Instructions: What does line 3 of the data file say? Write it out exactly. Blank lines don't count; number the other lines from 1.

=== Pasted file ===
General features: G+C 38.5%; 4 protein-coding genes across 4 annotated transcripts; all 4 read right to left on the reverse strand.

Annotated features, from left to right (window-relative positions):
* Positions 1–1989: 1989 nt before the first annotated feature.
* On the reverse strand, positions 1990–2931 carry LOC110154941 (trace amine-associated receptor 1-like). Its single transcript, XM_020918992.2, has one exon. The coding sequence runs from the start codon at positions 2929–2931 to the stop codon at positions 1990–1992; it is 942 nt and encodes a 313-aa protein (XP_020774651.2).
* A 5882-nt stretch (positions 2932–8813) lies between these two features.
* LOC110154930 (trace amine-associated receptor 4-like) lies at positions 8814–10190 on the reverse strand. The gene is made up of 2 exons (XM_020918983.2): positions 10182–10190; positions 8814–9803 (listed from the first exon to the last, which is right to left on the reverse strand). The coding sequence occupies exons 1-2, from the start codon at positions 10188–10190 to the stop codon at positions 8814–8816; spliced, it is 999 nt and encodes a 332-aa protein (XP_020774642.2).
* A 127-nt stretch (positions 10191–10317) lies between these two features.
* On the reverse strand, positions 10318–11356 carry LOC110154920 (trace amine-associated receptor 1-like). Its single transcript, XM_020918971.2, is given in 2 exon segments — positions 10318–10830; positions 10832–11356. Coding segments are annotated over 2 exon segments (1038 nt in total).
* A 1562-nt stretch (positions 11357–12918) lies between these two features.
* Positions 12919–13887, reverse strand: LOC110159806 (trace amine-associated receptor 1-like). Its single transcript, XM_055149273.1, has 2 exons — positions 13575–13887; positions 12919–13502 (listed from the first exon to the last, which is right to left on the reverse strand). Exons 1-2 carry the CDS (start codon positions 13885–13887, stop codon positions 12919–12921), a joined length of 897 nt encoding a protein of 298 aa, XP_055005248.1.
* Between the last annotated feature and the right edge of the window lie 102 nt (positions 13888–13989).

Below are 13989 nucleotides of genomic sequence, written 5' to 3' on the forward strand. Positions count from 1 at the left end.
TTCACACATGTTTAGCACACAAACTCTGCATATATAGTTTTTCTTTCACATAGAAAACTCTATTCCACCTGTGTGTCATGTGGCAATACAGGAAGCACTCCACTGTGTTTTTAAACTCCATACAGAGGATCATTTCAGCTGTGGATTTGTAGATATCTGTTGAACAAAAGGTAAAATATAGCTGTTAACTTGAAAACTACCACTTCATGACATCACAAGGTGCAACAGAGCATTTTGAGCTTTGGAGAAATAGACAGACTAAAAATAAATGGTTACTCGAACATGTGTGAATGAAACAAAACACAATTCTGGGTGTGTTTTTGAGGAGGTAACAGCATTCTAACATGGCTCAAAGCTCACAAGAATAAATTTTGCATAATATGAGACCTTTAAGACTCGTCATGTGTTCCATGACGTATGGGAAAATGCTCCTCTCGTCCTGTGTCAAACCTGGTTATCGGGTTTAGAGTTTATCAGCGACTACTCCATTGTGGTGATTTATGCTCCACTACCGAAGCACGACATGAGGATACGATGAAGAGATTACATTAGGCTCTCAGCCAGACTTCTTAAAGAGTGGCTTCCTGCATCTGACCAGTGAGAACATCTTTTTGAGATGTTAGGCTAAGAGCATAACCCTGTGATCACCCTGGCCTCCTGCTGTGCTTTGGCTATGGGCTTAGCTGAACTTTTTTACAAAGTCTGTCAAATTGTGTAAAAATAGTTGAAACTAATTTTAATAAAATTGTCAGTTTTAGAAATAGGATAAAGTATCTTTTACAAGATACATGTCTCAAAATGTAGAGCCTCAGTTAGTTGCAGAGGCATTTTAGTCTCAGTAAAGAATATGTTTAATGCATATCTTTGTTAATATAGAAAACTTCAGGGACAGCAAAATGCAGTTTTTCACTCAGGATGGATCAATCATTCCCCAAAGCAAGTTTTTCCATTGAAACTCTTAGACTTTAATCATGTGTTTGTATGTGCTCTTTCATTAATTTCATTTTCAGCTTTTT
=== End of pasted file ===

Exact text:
* Positions 1–1989: 1989 nt before the first annotated feature.